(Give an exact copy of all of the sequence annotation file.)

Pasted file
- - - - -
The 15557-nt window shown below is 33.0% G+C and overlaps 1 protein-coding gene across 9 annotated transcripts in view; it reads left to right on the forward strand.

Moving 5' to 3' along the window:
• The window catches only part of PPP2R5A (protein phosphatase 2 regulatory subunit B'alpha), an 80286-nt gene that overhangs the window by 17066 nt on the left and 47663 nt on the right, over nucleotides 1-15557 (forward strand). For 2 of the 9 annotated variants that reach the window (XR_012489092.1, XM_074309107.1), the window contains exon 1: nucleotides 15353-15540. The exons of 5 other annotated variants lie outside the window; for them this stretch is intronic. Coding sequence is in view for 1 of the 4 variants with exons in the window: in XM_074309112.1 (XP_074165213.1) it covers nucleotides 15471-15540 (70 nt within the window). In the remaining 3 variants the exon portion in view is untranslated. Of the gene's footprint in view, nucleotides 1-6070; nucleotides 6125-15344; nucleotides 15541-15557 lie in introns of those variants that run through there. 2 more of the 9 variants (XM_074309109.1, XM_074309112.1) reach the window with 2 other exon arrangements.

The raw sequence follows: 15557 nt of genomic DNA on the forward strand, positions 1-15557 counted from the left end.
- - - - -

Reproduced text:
The 15557-nt window shown below is 33.0% G+C and overlaps 1 protein-coding gene across 9 annotated transcripts in view; it reads left to right on the forward strand.

Moving 5' to 3' along the window:
• The window catches only part of PPP2R5A (protein phosphatase 2 regulatory subunit B'alpha), an 80286-nt gene that overhangs the window by 17066 nt on the left and 47663 nt on the right, over nucleotides 1-15557 (forward strand). For 2 of the 9 annotated variants that reach the window (XR_012489092.1, XM_074309107.1), the window contains exon 1: nucleotides 15353-15540. The exons of 5 other annotated variants lie outside the window; for them this stretch is intronic. Coding sequence is in view for 1 of the 4 variants with exons in the window: in XM_074309112.1 (XP_074165213.1) it covers nucleotides 15471-15540 (70 nt within the window). In the remaining 3 variants the exon portion in view is untranslated. Of the gene's footprint in view, nucleotides 1-6070; nucleotides 6125-15344; nucleotides 15541-15557 lie in introns of those variants that run through there. 2 more of the 9 variants (XM_074309109.1, XM_074309112.1) reach the window with 2 other exon arrangements.

The raw sequence follows: 15557 nt of genomic DNA on the forward strand, positions 1-15557 counted from the left end.